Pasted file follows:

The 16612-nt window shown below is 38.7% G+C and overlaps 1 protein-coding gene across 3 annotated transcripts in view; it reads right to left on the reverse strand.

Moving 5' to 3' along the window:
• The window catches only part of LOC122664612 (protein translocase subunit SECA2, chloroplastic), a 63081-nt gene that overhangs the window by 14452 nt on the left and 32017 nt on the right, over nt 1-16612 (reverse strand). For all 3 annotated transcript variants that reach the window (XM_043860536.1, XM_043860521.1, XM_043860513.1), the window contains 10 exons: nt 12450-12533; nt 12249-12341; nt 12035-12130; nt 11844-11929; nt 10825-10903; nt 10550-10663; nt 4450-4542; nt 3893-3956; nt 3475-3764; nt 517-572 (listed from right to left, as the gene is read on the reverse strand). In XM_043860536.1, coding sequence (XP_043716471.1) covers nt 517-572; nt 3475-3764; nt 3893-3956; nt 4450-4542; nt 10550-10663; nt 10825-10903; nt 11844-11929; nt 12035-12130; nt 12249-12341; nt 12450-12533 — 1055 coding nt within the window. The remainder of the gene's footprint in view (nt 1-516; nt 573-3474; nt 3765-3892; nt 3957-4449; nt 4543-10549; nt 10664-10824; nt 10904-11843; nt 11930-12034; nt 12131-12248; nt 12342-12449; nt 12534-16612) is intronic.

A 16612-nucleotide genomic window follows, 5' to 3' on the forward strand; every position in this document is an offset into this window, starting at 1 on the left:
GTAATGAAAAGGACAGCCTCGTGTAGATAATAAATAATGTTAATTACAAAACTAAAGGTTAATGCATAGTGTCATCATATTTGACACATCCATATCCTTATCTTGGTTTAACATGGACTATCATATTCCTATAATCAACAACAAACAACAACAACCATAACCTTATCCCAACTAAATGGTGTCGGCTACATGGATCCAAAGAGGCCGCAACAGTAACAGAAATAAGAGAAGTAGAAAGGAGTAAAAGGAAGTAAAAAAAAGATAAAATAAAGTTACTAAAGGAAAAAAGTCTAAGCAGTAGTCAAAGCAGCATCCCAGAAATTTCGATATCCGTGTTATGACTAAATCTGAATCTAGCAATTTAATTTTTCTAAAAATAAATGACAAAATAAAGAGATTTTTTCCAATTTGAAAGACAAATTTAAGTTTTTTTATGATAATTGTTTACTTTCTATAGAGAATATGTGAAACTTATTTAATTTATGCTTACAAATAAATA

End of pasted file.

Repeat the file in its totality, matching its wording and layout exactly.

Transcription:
The 16612-nt window shown below is 38.7% G+C and overlaps 1 protein-coding gene across 3 annotated transcripts in view; it reads right to left on the reverse strand.

Moving 5' to 3' along the window:
• The window catches only part of LOC122664612 (protein translocase subunit SECA2, chloroplastic), a 63081-nt gene that overhangs the window by 14452 nt on the left and 32017 nt on the right, over nt 1-16612 (reverse strand). For all 3 annotated transcript variants that reach the window (XM_043860536.1, XM_043860521.1, XM_043860513.1), the window contains 10 exons: nt 12450-12533; nt 12249-12341; nt 12035-12130; nt 11844-11929; nt 10825-10903; nt 10550-10663; nt 4450-4542; nt 3893-3956; nt 3475-3764; nt 517-572 (listed from right to left, as the gene is read on the reverse strand). In XM_043860536.1, coding sequence (XP_043716471.1) covers nt 517-572; nt 3475-3764; nt 3893-3956; nt 4450-4542; nt 10550-10663; nt 10825-10903; nt 11844-11929; nt 12035-12130; nt 12249-12341; nt 12450-12533 — 1055 coding nt within the window. The remainder of the gene's footprint in view (nt 1-516; nt 573-3474; nt 3765-3892; nt 3957-4449; nt 4543-10549; nt 10664-10824; nt 10904-11843; nt 11930-12034; nt 12131-12248; nt 12342-12449; nt 12534-16612) is intronic.

A 16612-nucleotide genomic window follows, 5' to 3' on the forward strand; every position in this document is an offset into this window, starting at 1 on the left:
GTAATGAAAAGGACAGCCTCGTGTAGATAATAAATAATGTTAATTACAAAACTAAAGGTTAATGCATAGTGTCATCATATTTGACACATCCATATCCTTATCTTGGTTTAACATGGACTATCATATTCCTATAATCAACAACAAACAACAACAACCATAACCTTATCCCAACTAAATGGTGTCGGCTACATGGATCCAAAGAGGCCGCAACAGTAACAGAAATAAGAGAAGTAGAAAGGAGTAAAAGGAAGTAAAAAAAAGATAAAATAAAGTTACTAAAGGAAAAAAGTCTAAGCAGTAGTCAAAGCAGCATCCCAGAAATTTCGATATCCGTGTTATGACTAAATCTGAATCTAGCAATTTAATTTTTCTAAAAATAAATGACAAAATAAAGAGATTTTTTCCAATTTGAAAGACAAATTTAAGTTTTTTTATGATAATTGTTTACTTTCTATAGAGAATATGTGAAACTTATTTAATTTATGCTTACAAATAAATA